Excel 2011 for Mac – Installation, Preferences, and VBA | Excel Semi-Pro

Excel 2011 for Mac – Installation, Preferences, and VBA

by Gregory on November 2, 2010

Office 2011 Icons

After reading all the great things about Microsoft Excel for Mac 2011 that were written before its release, I decided to purchase a copy. My primary goal was to have an Excel version on my MacBook Pro that allowed VBA macros, however the full Office software suite seemed to be a really great value.

I paid $174.99 USD for the Microsoft Office for Mac Home and Business 2011 – 1 Pack edition on amazon.com after pre-ordering and receiving a $25 discount from their price assurance guarantee.

Excel 2011 Software Installation

What you get with the Office 2011 Home and Business Edition:

  • Word 2011
  • PowerPoint 2011
  • Excel 2011
  • Outlook 2011
  • Microsoft Office Web App support
  • Messenger for Mac 8
  • Remote Desktop for Mac 2 (drive your Windows-based PC from your Mac)
  • Technical support 1 year

The installation took about 15 minutes. The program loaded, I entered the product key, activated and registered the software, then launched Excel, and got a welcome screen telling me all about the new features.

Whats New Excel 2011

And then I had to face the Excel Workbook Gallery, which is the default screen that appears when you open Excel 2011. Nice for all of 15 seconds.

At the bottom of this screen there’s a box you can check: Don’t show this when opening Excel, but I ignored it and went straightaway to a blank Excel workbook.

Excel 2011 Preferences

The first thing I wanted to check out was the Options, oops pardon my Windows speak, I mean Preferences, by using the menu selection Excel → Preferences or the keyboard shortcut Cmd+apostrophe ( ⌘ , ).

Excel 2011 Preferences

Within these preferences is standard stuff you’d find in a Windows version of Excel, but I want to review some of the settings for General, Edit, AutoComplete, Compatability, and Ribbon.

General Preference

In the General dialog box I unchecked the box beside: Open Excel Workbook Gallery when application opens so that Excel opens to a blank worksheet.

General Settings Change

Edit Preference

On the Edit dialog box, a new option for Excel 2011 is Automatically convert date system. As you can see in the Description box below, this option converts the date system of the source data to match the date system of the target workbook.

I’m not exactly sure how this preference option works and will be looking into it, but with Excel’s two different date systems (1900 & 1904) this setting becomes more important now that Excel 2011 and Excel 2010 can share workbooks on the web in Windows SkyDrive.

Excel 2011 Edit Dialog Box

AutoComplete Preference

In the AutoComplete dialog box the setting for Show the menu only after I’ve typed x letters (x set at 1, range 0-9) seems to be one that I’ll revisit soon. I’m not sure I want AutoComplete popping up after typing only 1 letter.

AutoComplete Dialog Box


On the Compatibility dialog box, under Transition, the Save files in this format: is defaulted to Excel Workbook (.xlsx) and can be set to a number of different things.

Excel 2011 Compatibility Dialog Box

Changing the default file format to Excel 97-2004 Workbook (.xls) might be prudent should you share files frequently with people using older versions of Excel.

Ribbon Preference

On the Ribbon dialog box, under Show or hide tabs, I noticed that you can drag them in the order you prefer. I added the Developer tab to the Excel Ribbon by checking the box for Developer.

Ribbon Dialog Box

The VBA Editor – A Quick Look

I had to peek at the VBA editor just to check it out. Going to the Developer tab and clicking Editor opened the VBA Editor, where I added a module and wrote a quick test macro, as you can see below.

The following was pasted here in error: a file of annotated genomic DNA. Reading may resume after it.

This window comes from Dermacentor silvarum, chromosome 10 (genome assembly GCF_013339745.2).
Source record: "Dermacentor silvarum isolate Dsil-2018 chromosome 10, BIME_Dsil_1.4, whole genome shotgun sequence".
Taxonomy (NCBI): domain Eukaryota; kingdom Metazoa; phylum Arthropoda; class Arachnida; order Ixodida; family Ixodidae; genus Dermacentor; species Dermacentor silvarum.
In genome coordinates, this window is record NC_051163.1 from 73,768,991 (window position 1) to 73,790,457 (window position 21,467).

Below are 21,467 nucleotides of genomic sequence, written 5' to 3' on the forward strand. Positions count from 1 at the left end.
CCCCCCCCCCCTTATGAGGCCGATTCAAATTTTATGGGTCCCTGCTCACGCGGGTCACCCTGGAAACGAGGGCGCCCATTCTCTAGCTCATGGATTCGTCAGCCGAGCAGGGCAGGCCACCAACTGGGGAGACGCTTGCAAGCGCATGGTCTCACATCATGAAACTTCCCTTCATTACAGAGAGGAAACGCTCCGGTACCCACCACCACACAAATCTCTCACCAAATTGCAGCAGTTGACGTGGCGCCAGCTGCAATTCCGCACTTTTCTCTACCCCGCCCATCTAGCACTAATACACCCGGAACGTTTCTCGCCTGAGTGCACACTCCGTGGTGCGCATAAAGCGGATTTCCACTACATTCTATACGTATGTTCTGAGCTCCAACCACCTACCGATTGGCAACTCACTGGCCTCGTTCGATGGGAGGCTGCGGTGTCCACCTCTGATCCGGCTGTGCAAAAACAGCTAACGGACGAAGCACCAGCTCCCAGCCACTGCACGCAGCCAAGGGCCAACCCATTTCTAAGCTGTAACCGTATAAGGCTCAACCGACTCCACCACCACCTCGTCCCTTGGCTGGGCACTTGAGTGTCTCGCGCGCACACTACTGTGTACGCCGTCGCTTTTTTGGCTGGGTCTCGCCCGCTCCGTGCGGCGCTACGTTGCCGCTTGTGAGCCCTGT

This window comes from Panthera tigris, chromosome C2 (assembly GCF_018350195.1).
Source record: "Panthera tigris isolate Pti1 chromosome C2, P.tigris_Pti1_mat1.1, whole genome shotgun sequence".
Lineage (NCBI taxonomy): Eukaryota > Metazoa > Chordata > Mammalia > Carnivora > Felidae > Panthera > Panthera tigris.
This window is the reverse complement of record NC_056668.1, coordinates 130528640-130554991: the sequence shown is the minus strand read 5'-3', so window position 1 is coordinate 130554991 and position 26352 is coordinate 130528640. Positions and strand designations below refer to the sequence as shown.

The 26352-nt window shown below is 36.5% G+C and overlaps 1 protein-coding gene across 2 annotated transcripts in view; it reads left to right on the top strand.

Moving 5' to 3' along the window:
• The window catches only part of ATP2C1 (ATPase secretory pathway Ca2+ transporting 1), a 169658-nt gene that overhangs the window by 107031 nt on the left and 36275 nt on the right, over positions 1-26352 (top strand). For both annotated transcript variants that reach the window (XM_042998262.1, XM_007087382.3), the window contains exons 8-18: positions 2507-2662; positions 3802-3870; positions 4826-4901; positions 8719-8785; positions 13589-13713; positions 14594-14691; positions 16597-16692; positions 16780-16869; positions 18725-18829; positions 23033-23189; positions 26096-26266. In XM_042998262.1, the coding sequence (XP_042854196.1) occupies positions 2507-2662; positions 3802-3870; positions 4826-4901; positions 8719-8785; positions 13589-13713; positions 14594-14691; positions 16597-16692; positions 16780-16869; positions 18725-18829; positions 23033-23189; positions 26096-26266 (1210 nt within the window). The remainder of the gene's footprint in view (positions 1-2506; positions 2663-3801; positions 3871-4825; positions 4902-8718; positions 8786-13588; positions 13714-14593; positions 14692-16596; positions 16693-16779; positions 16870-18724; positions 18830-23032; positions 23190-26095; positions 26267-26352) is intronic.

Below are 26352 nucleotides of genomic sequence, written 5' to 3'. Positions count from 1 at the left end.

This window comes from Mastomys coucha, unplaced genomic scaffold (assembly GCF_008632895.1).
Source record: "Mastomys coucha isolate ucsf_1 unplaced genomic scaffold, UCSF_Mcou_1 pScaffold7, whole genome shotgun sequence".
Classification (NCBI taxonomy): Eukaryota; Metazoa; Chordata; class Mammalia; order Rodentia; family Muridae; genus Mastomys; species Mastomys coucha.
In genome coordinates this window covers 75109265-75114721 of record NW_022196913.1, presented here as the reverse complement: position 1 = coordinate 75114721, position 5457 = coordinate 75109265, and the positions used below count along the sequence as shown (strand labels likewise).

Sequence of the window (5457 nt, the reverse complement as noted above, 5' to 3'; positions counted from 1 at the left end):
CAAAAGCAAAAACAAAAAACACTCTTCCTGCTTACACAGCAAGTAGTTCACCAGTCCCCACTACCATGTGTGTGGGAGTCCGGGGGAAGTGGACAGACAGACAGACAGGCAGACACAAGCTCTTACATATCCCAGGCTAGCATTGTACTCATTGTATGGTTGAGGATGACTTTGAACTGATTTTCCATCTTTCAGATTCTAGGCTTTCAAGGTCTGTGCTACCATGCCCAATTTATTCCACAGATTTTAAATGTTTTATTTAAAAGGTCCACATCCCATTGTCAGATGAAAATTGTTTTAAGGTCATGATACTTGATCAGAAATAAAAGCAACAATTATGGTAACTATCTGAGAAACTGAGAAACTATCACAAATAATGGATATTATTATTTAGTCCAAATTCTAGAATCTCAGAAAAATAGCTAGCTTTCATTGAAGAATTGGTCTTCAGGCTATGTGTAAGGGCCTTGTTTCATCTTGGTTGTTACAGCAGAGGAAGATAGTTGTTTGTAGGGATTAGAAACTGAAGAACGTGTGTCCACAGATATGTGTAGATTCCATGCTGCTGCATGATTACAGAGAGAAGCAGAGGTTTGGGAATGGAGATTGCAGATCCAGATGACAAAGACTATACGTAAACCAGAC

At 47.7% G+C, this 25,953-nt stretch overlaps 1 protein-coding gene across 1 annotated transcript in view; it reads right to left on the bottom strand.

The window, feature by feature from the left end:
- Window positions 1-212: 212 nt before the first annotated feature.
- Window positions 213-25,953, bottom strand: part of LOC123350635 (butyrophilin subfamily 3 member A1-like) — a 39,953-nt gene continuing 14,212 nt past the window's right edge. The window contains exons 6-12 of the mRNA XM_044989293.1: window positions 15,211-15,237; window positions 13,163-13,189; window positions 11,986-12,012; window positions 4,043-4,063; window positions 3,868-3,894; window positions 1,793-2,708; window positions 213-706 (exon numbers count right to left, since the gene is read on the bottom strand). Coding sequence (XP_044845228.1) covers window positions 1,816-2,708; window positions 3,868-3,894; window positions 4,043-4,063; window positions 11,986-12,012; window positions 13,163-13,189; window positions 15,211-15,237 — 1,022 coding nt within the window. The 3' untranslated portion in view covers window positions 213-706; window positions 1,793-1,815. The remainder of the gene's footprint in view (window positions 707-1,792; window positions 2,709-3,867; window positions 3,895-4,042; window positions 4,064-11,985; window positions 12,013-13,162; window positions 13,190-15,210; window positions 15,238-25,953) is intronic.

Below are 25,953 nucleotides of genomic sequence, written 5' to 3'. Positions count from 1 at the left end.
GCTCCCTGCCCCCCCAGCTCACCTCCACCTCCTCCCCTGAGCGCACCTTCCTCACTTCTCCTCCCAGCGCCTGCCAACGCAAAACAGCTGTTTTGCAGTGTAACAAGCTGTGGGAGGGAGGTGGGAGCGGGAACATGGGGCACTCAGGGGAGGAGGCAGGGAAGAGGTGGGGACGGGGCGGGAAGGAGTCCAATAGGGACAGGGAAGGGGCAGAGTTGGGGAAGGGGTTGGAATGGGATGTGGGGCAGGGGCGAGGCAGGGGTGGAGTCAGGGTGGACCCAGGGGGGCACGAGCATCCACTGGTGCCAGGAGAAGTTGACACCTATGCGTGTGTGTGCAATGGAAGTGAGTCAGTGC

Excel 2011 VBA Editor

Not a bad start.

Next I’ll compare the Ribbons of Excel 2011 and 2010.

Related Posts Plugin for WordPress, Blogger...
patricio February 4, 2011 at 2:34 pm

Please review the VBA IDE in xl11! Thanks and great site!!

Gregory February 4, 2011 at 3:11 pm

Good idea, I’ll get to work on that. It’s much different that the Windows version. Stay tuned.

Stephen Falbel August 31, 2011 at 12:14 pm

Have you noticed a problem with auto-complete, in that it does not work at all (at least for me)? I have it turned on, and it does nothing. From what I read, it is also not as elegant as it was in Office 2007 for Windows, in that it forces you to do an extra down-arrow keystroke. But I can’t even get that far.

Gregory August 31, 2011 at 5:07 pm

My auto-complete works, sort of. It’s not like Windows where an auto- complete word is highlighted entirely and you can hit enter to, well, enter the matched word. In Excel 2011 any match shows up in a list below the cursor and I have to hit the down arrow to select the word, then hit enter to enter the word. Too much work and very annoying.

Sometimes auto-complete won’t work if there are blank cells in the column of data, but I’ve not had the problem you’re describing. I just typed in “apple” in cell A1 and “brainiac” in cell A1, then in cell A3 typing a letter a or b gives me the auto-complete functionality.

Taylor September 5, 2011 at 5:01 pm

I have Office for Mac 2011 and I’m trying to make it so that the auto complete menu will be selected with the “tab” key or the “return” key. Currently I have to use the “down arrow key” to select it, then press “return” to go to the next cell and it’s slowing me down.

Anyone know how to change these settings?


Gregory September 7, 2011 at 8:16 pm

Sorry for the delay, but I haven’t figured this one out yet. Truly a strange duck.

praktisches-wissen October 30, 2011 at 4:45 pm

I had the same problem, that autocomplete worked, and than no more.
And now it works again. (But unfortunately I can’t tell what I did that made it working.)

What I did, was I just rechecked all the options as above mentioned; worked through all functions keys (if that helped I do not know) – and “magically” the autocomplete refunctioned again.)

BTW: Personally I prefer the way Excel Mac 2011 offers the entries – it’s a better way to offer all possible entries and then being able to select them by arrow down and enter.

praktisches-wissen October 30, 2011 at 4:48 pm

of course – after having selected an entry – pressing TAB works as well – and you are right on the next cell 🙂

lynda November 21, 2011 at 3:15 pm

Is there a way to take my Excel 2010 PC files & convert them to the MAC 2011 version I have at home?

Gregory November 21, 2011 at 4:13 pm

Any Excel 2010 “PC” file will work with Excel 2011 on a Mac. No conversion necessary.